In 1953 saw the first of the Administrative Apprentice Training School’s moves to RAF Hereford and this ‘tour of duty’ lasted until 1959 (and again briefly between 1962 and 1963) when the School was next relocated to RAF Bircham Newton in the wilds of Norfolk .
Royal Air Force Hereford was opened in June 1940 by the formation of No. 11 School of Technical Training, which remained there until 1947 and was joined from 1942 to 1946 by the School of Torpedo Maintenance. Although never an operational flying station, it was responsible for training the airmen who were to keep the aircraft in the air, providing airframe and engine fitters for Bomber Command’s Halifaxes and Lancasters and for Fighter Commands Hurricanes and Spitfires. It also provided torpedo experts for the torpedo bombers of Coastal Command. R.A.F. Hereford therefore made a major contribution to the war effort. At the same time, other units on the Station, notably No. I Aircrew Officers’ School (1944-47) and the R.A.F. School of Administration and Accounting (1944-1948), also played an important role. After World War II, the Station was mainly concerned with the training of officers, airmen and airwomen for administrative duties. Some of the units that contributed to this end left. These were the Secretarial Branch Training School, No. I General Service Training School, the Advanced Training School, No. 6 School of Recruit Training, the N.C.O. Training School, the Administrative Apprentice Training School and No. 2 School of Administrative Trades, which came into existence at Hereford in May, 1947, and over the years provided the Royal Air Force with very large numbers of highly trained clerks, shorthand-writers and typists. They returned here in 1964 from Kirton in Lindsey in the form of an Adult Supply and Secretarial Squadron.
Administrative Apprentice Entries 21-35 were trained (or started training) at Hereford. Entries 32-35 relocated to Bircham Newton in January 1959 where they completed their training. Entries numbered 44 to 46 moved back to Hereford and eventually graduated there – passed out in mixed flights of BEs and Apps together which was odd. In 1956 the station had been hit by the first ever attack of Asian Flu’ and many, if not most, Admin apprentices training there at the time were affected. The Station Sick Quarters located opposite the main entrance was filled to overflowing and empty huts behind the then guardroom were hastily made ready for the expected flow of infected hordes. I well remember these huts that were linked together by a central corridor which seemed to stretch away for ever and was eerily spooky when one left one’s bed to venture alone to the toilet during the night! I well remember keeping everything crossed until daybreak rather than take that trip!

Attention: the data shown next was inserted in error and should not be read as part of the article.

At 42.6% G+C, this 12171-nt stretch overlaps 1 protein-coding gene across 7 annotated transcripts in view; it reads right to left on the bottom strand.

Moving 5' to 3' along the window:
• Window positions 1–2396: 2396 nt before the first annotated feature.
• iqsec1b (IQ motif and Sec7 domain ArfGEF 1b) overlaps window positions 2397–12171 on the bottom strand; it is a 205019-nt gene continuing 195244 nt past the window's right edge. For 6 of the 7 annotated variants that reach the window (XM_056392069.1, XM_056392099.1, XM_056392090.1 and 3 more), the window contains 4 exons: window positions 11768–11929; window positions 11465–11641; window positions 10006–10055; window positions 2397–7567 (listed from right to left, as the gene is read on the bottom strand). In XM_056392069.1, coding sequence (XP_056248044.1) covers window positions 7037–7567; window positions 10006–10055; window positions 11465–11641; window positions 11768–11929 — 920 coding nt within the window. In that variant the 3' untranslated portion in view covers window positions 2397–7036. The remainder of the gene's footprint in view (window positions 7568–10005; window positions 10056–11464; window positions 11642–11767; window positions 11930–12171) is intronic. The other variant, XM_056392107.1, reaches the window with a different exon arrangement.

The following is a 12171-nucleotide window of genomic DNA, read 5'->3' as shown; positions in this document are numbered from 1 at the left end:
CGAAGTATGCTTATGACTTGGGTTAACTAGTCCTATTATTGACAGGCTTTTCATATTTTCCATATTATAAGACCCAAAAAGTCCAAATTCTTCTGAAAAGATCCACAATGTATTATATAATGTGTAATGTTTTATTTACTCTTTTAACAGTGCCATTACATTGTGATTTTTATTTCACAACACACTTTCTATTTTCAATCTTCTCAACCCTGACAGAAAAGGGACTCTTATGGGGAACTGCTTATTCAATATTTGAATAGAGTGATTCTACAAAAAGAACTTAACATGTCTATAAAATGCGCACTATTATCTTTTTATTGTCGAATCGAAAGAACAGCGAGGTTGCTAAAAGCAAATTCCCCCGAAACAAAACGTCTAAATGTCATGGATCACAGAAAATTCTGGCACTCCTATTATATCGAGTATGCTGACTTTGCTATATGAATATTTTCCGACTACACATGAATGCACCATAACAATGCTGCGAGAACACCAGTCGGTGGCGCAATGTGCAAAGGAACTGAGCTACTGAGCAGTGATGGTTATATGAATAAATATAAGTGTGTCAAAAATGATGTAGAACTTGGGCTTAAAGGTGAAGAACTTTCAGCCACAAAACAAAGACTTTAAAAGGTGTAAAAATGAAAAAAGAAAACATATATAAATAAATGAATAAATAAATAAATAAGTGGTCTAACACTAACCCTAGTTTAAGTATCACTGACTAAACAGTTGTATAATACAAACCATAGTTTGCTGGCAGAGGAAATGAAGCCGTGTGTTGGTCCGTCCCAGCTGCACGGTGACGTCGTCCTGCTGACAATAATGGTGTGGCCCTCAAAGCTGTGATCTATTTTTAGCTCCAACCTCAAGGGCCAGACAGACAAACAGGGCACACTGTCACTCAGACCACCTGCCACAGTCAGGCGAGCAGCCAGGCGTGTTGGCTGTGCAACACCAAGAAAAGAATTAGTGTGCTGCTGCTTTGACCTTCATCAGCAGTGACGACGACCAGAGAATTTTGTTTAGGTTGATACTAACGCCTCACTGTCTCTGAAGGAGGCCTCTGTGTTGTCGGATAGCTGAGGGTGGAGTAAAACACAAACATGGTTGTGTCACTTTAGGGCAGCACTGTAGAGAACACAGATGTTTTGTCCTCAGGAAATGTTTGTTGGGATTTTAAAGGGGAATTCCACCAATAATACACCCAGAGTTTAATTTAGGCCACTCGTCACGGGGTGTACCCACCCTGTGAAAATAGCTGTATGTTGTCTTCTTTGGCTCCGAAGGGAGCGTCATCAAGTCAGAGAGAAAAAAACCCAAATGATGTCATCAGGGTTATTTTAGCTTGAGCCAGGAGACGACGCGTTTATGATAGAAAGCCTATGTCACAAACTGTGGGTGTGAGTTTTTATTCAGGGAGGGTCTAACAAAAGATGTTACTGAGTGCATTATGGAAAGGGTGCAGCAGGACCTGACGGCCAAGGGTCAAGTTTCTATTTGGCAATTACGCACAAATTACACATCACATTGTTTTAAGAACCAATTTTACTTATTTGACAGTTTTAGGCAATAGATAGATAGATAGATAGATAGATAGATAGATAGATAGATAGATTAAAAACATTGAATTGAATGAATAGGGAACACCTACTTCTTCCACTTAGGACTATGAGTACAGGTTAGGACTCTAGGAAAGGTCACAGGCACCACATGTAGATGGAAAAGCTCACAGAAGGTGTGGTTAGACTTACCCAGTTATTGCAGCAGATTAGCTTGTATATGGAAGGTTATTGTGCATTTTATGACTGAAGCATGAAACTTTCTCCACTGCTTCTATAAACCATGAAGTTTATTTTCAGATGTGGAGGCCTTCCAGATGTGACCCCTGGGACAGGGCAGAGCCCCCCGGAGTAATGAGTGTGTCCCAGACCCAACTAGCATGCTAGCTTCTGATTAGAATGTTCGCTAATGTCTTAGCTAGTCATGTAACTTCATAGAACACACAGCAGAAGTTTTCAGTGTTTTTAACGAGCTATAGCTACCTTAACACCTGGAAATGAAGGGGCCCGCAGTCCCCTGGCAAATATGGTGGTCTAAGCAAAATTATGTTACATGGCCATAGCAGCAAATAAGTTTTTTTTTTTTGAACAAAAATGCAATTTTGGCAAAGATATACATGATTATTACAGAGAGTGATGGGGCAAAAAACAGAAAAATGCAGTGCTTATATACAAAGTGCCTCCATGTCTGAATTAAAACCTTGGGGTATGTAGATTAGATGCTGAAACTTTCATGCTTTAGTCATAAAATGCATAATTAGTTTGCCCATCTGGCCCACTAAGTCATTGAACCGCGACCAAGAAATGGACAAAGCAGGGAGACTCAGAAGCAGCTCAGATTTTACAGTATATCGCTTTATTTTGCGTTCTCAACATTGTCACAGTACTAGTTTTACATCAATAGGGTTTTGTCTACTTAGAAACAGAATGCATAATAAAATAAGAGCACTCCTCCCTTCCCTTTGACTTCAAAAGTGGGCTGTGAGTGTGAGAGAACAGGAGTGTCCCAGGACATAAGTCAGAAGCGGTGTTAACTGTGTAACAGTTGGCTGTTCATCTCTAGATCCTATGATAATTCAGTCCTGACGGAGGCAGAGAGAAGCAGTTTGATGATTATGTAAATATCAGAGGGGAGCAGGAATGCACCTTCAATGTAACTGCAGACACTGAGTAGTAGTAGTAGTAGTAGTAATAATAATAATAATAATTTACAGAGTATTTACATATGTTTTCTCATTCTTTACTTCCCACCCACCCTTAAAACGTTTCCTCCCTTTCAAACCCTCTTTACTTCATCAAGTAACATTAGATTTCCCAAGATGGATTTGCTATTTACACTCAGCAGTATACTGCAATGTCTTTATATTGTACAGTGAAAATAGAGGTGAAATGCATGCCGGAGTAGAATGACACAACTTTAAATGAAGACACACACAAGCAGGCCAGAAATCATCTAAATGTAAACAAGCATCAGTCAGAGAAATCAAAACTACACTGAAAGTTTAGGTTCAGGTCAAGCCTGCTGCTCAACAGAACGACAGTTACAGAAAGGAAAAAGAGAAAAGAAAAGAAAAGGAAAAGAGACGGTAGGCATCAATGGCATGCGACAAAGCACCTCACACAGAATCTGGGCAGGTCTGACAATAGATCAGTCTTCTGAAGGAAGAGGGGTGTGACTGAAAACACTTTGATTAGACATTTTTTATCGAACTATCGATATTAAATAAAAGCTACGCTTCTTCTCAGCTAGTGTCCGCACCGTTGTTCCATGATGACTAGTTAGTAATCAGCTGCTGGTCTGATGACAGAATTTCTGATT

Talking of spooks and such like, RAF Hereford reportedly had its own ghost within the sick quarters itself and rumour had it that nurses at one time refused to work in one particular ward because it was said to be haunted. It is now 50 years since Iand other apprentices of my era were holded up in station sick quarters but something really strange happened one night. Memories of what really happened in this particular case have blurred with the passing of time. However,my recollection was that an apprentice reported for admission in the dead of night and was seen by at least one inmate who noticed the urbiquitous bedpack over his shoulder. . The next morning there was no sign of him and it later turned out that he had diedat home many miles away. Eerily enough, the apprentice who said he saw the ‘spook’ was himself the victim of tragedysome years later when he disappeared one night on a ferry crossing from Kowloon to Hong Kong. He has never been seen again.
In September 1958, the R.A.F. School of Catering moved from Halton to its new and permanent home at Hereford where, in its imposing building and with its very modern equipment, it undertook for the whole of the Royal Air Force, the training of officers, airmen and airwomen in the catering trades. On 23 April 1959, Royal Air Force Hereford was granted the Freedom of the City of Hereford marked by a parade in the city centre. On 23 April 1994, the Station exercised its right of freedom of entry for the last time before the unit was handed over to the Army. The ceremony took the form of a parade by personnel of RAF Hereford accompanied by representatives of the Queens’s Colour Squadron and the Western Band of the Royal Air Force. The Station marched through the city with ’ swords drawn, bayonets fixed, colours flying, drums beating and bands playing. This must have been very reminiscent of the day in 1957 that Her Majesty The Queen and Prince Philip visited the city when my own entry alongside the others training at the time, proudly took part in a large parade in the city to mark the occasion. A plaque commemorating that day can still be seen outside city hall.
Sadly, the Station finally closed it’s doors to RAF training in 1999 when it was taken over by the Army. It now houses 22nd Regiment SAS. It will be remembered fondly nevertheless, by generations of apprentices and other RAF personnel both those trained there and not forgetting the trainers themselves. It was once the proud boast of RAF Hereford that wherever an RAF Unit was formed, there must be a man trained in the classrooms of Hereford.
Do You Have Any Photos Taken During Your Time At RAF Hereford? If So We Would Be Pleased To Hear From You